Education Impacts

Bullying can have a negative impact on the quality of education children receive. Many children who are bullied don’t enjoy attending school and do whatever it takes to avoid going. They are more likely to pretend to be sick or come up with other excuses to stay home. Their schoolwork will suffer because they are unable to concentrate on the subject at hand for fear the bully will be ready to attack around the corner. These students are also more likely to skip school without parental permission out of fear for what may happen.

Health Impacts

In many cases, the health and overall well being of the victim is at risk due to the bullying behavior. There are many negative health impacts that can affect individuals based on the situation and their health before the bullying begins. For instance, someone who is bullied is more likely to experience low-self esteem and sleeping problems. Some of the other potential health impacts include:

  • Stomachaches
  • Headaches
  • Depression
  • Anxiety
  • Post-Traumatic Stress Disorder

Because of the nature of these ailments, many children who are bullied exhibit warning signs that can help their teachers, parents and other caregivers identify if the child is going through bullying.

Safety Impacts

The safety of the bullied is also often at risk because of the way they often react to the behavior. Many students will act out because of the way they were treated, causing more destruction in their wake. Some of these negative impacts can include:

  • Increased aggression
  • Self-mutilation or cutting
  • Isolation
  • Thoughts of suicide
  • Fear of others
  • Retaliation

workplace bullying

All of these problems can cause safety issues, either with the student or for those with whom the student comes into contact. If you look at many of the recent school shootings in which the shooter was a student, the motivation behind the act was often found to be bullying behavior to some degree. While these reactions are not appropriate, neither is the behavior that pushes these students to act out in retaliation.

Who Is at Risk for Being Victimized with bullying?

The next step is to identify which types of children or adults are more likely to become victims of this type of behavior. In many cases, the victims may be experiencing a weakness of some type that makes them more vulnerable or attracts the attention of others. Some of the most common factors that can indicate your child is at risk for bullying include:

  • Being different from their peers.
  • Appearing weak or defenseless.
  • Suffering from depression, anxiety or low self-esteem.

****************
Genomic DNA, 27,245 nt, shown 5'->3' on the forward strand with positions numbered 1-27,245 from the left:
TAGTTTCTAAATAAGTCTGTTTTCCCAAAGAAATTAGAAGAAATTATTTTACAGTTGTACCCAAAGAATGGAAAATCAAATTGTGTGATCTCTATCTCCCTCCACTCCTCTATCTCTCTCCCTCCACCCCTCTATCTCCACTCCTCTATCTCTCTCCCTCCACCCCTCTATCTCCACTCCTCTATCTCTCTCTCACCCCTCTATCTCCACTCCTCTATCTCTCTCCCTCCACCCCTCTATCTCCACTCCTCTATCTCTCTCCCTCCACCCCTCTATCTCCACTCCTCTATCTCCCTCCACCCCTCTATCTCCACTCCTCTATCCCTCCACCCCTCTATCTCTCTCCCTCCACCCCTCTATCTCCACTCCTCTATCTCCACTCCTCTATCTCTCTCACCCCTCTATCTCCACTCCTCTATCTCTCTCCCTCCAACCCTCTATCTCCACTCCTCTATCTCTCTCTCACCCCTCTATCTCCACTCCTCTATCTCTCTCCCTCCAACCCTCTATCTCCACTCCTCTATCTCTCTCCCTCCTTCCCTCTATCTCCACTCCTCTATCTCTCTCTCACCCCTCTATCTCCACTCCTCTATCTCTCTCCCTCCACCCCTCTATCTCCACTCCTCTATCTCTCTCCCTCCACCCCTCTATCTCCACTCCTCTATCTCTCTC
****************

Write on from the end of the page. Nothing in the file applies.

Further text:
• Having fewer friends.
  • Not getting along well with others.

The key that ties all these factors together is appearing different from their peers. Due to the way they were raised or simply the way they perceive things, many children want to spend time with others who are like them. This causes them to identify differences in other children, which can be targeted to allow for bullying. While this is not the right way to treat people, it happens far too often.

What is Bullying? Who Is Likely to Bully?

Just like some people are more likely to become the victims of bullies, there are others who are more likely to become bullies themselves. Those who have suffered under the thumb of a bully, whether it was at home, in the neighborhood or at school, are more likely to bully other kids as a way to feel better about themselves. Other risk factors include:

  • Being overly aggressive.
  • Less parental involvement in the home.
  • Thinking badly of others.
  • Difficulty following the rules set by adults.
  • A positive outlook on violence.
  • Having friends who are bullied.

Bullies come from all walks of life. They may be popular or they may be loners. Some are suffering from many of the same things as their victims, while others are more well adjusted. This is why it is so important for parents to keep an open mind and understand that no matter how hard they try, their child may still have bullying tendencies. If parents would identify the signs of being a bully, they could help put a stop to the behavior before it becomes a more serious problem.

What is Bullying: What Can Parents Do?

The best thing parents can do is pay attention. Parents know their children better than anyone and they know when something is off. Parents should be interested in what their kids are doing. Ask them how their day was and if everything is okay. When kids know their parents are interested in them, they will be more likely to let someone know if something is wrong. NEVER brush something off that your child thinks is important. Even if it is something they made with their Legos. It is important to them so it should be important to you. This will show them that everything about them matters to you. If your child comes to you and tells you that he/she is being bullied or even that someone said something that they didn’t appreciate, let the school administration know. If nothing is done, the parent should go to the board with a complaint. Make sure to put each complaint into writing so there is proof. Many school systems see parents who could care less, so they act in the same manner many times. Be involved; your school will love you for it.

On the other side, parents should also make sure they aren’t creating a bully. Editor and publisher of Mothering Magazine, Peggy O’Mara stated “The way we talk to our children becomes their inner voice.” DO NOT compare your children with others and do not badger them about things. NEVER tell them they are worthless. If correction is needed, use constructive criticism and do it with a calm, caring voice. Many bullies are made by their parents. In their minds, they hear all of the negativity and that is how they presume things should be. What a child sees and hears at home is what they do. Be that positive example.

So, what is bulling? Bullying is an ever-growing problem. With the right tools, it can start decreasing. Parents need to make sure that their child’s safety and well-being are first and foremost. Kids need to tell someone when something is wrong. Administrators need to step in and do what’s right. Together, bullying can be a thing of the past.

Learn more on What is Cyber Bullying Now!

Related Post

Comment Here

Leave a Reply

Your email address will not be published. Required fields are marked *